Exhibitions

The Middle Ages are an interesting epoch in the history of Europe, which lasted from the 5th to the 15th century. It began with the fall of the Western Roman Empire and lasted until the era of the Renaissance and great discoveries. The Middle Ages lie between antiquity and modernity from the perspective of the traditional division of European history. The medieval era is divided into three periods: the Early Middle Ages, the High Middle Ages, and the Late Middle Ages.

The culture of medieval prints is interesting in many ways. One of them is that we often do not know anything about the characters presented on the engraving. When it all starts to shift, crumble, break down in a deliberate, constructive way, we start trying to recognize and asking who is there, what is it for and what it is supposed to mean. When culture and religion crash, we pay more attention to it.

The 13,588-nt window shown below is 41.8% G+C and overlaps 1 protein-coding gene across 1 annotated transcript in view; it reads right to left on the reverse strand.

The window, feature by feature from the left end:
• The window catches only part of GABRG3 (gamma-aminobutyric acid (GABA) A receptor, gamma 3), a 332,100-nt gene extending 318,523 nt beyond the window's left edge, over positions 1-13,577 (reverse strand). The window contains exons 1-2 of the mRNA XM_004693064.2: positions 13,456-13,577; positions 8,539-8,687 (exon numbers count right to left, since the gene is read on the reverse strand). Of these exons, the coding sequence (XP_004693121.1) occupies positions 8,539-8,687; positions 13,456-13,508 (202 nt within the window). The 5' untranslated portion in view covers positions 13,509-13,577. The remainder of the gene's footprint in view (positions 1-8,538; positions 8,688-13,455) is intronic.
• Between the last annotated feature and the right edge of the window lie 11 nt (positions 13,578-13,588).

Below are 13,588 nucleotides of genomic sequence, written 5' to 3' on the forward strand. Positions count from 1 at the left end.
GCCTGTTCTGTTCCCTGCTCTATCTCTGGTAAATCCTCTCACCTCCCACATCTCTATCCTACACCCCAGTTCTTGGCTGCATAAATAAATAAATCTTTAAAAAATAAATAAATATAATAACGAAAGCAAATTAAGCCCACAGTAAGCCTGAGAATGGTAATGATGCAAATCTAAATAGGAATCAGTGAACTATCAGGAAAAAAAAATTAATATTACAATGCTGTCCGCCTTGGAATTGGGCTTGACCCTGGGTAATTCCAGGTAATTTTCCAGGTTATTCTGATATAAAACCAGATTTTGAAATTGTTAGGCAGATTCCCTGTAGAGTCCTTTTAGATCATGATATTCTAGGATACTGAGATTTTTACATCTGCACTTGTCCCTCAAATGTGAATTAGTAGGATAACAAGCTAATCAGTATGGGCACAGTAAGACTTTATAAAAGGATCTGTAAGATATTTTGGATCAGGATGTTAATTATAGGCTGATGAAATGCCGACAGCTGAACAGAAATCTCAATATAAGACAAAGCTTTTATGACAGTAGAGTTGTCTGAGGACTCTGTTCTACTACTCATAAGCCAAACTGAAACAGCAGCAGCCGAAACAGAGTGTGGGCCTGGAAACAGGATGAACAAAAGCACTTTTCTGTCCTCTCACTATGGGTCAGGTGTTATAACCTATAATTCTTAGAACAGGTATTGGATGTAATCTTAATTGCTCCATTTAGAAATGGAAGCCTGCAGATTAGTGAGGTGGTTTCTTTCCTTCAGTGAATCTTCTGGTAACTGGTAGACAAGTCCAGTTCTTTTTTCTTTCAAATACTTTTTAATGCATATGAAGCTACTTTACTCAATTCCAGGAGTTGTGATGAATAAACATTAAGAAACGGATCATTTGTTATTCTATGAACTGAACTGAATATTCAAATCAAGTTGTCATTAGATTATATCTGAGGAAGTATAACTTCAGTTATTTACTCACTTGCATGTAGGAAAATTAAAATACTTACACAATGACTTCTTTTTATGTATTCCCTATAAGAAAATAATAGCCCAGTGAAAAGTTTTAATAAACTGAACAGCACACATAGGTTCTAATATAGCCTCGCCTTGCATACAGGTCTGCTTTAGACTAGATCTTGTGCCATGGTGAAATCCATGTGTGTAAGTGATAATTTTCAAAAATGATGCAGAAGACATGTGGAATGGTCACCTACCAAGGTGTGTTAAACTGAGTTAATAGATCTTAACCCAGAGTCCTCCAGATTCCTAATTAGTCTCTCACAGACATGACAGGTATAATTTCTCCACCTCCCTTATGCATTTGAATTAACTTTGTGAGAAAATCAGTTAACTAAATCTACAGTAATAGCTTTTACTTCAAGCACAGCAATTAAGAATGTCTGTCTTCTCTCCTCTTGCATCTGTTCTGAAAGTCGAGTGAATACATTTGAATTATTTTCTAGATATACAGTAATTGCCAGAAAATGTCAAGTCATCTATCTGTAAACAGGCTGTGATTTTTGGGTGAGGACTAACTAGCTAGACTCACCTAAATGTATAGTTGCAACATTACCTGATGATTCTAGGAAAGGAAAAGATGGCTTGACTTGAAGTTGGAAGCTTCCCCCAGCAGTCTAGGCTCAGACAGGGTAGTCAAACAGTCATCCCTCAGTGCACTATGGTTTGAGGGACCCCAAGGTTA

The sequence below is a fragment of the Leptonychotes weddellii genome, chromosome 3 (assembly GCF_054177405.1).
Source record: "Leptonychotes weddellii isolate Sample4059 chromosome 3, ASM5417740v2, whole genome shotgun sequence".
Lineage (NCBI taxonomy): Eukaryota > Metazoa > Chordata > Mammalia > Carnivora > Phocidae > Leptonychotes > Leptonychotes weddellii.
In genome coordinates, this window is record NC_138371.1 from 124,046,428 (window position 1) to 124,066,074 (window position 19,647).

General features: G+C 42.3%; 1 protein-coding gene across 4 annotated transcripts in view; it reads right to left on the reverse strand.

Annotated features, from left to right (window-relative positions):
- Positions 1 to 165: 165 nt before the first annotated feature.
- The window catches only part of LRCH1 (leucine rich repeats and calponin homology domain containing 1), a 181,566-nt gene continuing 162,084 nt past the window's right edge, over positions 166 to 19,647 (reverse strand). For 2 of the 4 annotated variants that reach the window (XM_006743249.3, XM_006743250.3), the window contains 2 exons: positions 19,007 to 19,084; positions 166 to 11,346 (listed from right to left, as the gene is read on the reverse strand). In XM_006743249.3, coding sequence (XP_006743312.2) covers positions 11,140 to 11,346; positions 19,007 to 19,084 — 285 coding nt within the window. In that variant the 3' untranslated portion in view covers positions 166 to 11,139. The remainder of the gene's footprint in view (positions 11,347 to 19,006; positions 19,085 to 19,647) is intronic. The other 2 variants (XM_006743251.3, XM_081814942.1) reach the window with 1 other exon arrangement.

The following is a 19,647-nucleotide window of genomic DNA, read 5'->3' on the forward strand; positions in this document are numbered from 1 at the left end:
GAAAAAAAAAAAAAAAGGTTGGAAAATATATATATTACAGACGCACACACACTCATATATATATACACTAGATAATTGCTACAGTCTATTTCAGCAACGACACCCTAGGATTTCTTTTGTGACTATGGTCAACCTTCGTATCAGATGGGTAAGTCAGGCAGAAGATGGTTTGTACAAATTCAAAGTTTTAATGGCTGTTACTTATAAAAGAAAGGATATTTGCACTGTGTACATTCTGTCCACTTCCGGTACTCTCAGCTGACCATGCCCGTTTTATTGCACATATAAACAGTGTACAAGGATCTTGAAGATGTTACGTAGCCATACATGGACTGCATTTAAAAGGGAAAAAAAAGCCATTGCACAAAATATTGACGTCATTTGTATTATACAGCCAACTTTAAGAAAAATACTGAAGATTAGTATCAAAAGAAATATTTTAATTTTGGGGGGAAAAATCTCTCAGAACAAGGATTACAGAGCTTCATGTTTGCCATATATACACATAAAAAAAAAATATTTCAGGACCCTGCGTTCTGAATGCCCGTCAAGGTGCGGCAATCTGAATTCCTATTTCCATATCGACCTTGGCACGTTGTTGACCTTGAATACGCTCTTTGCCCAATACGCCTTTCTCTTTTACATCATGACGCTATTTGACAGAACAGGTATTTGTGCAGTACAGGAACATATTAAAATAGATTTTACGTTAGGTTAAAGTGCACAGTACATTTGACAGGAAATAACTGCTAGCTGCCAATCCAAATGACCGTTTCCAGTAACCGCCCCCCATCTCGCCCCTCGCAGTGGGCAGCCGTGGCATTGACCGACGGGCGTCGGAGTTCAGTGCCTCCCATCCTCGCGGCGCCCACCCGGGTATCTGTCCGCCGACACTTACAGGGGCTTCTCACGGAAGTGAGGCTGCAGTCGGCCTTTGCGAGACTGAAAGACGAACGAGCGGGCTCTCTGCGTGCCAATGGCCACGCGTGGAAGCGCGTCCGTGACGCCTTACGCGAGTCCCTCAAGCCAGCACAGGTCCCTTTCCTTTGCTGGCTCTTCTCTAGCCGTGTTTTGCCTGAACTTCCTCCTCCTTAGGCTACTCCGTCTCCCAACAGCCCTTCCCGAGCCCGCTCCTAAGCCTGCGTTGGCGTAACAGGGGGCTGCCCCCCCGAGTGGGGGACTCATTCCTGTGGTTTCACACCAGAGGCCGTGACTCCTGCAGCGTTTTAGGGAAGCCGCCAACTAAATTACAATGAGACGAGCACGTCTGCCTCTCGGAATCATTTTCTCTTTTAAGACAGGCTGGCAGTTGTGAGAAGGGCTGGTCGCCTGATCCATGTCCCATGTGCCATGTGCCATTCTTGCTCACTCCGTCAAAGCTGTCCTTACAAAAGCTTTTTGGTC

The exhibition presents the results of initial research on the post-digital etching phenomenon. The work enters into a dialogue with the motifs and lines of medieval woodcuts by master Albrecht Durer - a fundamental pillar in the culture of the graphic art world. Themes of the engravings are mainly taken from books and religious motifs from various collections (1488-1505).
About 60 original graphic works are displayed in the Savchenko Gallery. In this series, the author discusses and confronts the Middle Ages to the contemporary culture of everyday life, the culture of algorithms, computer control of numerical devices, and time. As a result, he receives an etching, which is partially generated by means of computer code in the Processing space and hand drawing. The memory of the culture and aesthetics of paper and prints have a chance to continue their existence in the post-digital world of the coexistence of tradition and technology.
Also, as part of the project "Generative Middle Ages - Basics", a limited publication with original graphics in the form of a print-portfolio in the edition of 15 copies was created. Each box is unique and contains 14 unique hand-printed engravings.